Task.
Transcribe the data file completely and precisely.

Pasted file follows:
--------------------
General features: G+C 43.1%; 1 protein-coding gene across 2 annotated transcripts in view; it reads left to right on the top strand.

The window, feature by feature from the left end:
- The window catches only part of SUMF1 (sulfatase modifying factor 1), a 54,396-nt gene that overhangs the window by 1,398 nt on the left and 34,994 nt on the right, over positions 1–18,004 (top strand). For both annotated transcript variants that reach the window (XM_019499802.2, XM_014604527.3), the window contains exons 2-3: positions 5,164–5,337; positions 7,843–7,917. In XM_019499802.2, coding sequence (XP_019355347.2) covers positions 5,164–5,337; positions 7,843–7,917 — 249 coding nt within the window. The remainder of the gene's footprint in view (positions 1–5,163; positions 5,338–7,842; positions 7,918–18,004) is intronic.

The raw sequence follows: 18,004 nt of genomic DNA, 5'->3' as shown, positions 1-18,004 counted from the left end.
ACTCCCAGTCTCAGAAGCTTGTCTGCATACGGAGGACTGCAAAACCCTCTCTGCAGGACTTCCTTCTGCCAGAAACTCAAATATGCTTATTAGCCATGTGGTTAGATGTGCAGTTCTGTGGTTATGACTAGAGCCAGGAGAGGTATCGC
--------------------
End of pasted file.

General features: G+C 43.1%; 1 protein-coding gene across 2 annotated transcripts in view; it reads left to right on the top strand.

The window, feature by feature from the left end:
- The window catches only part of SUMF1 (sulfatase modifying factor 1), a 54,396-nt gene that overhangs the window by 1,398 nt on the left and 34,994 nt on the right, over positions 1–18,004 (top strand). For both annotated transcript variants that reach the window (XM_019499802.2, XM_014604527.3), the window contains exons 2-3: positions 5,164–5,337; positions 7,843–7,917. In XM_019499802.2, coding sequence (XP_019355347.2) covers positions 5,164–5,337; positions 7,843–7,917 — 249 coding nt within the window. The remainder of the gene's footprint in view (positions 1–5,163; positions 5,338–7,842; positions 7,918–18,004) is intronic.

The raw sequence follows: 18,004 nt of genomic DNA, 5'->3' as shown, positions 1-18,004 counted from the left end.
ACTCCCAGTCTCAGAAGCTTGTCTGCATACGGAGGACTGCAAAACCCTCTCTGCAGGACTTCCTTCTGCCAGAAACTCAAATATGCTTATTAGCCATGTGGTTAGATGTGCAGTTCTGTGGTTATGACTAGAGCCAGGAGAGGTATCGC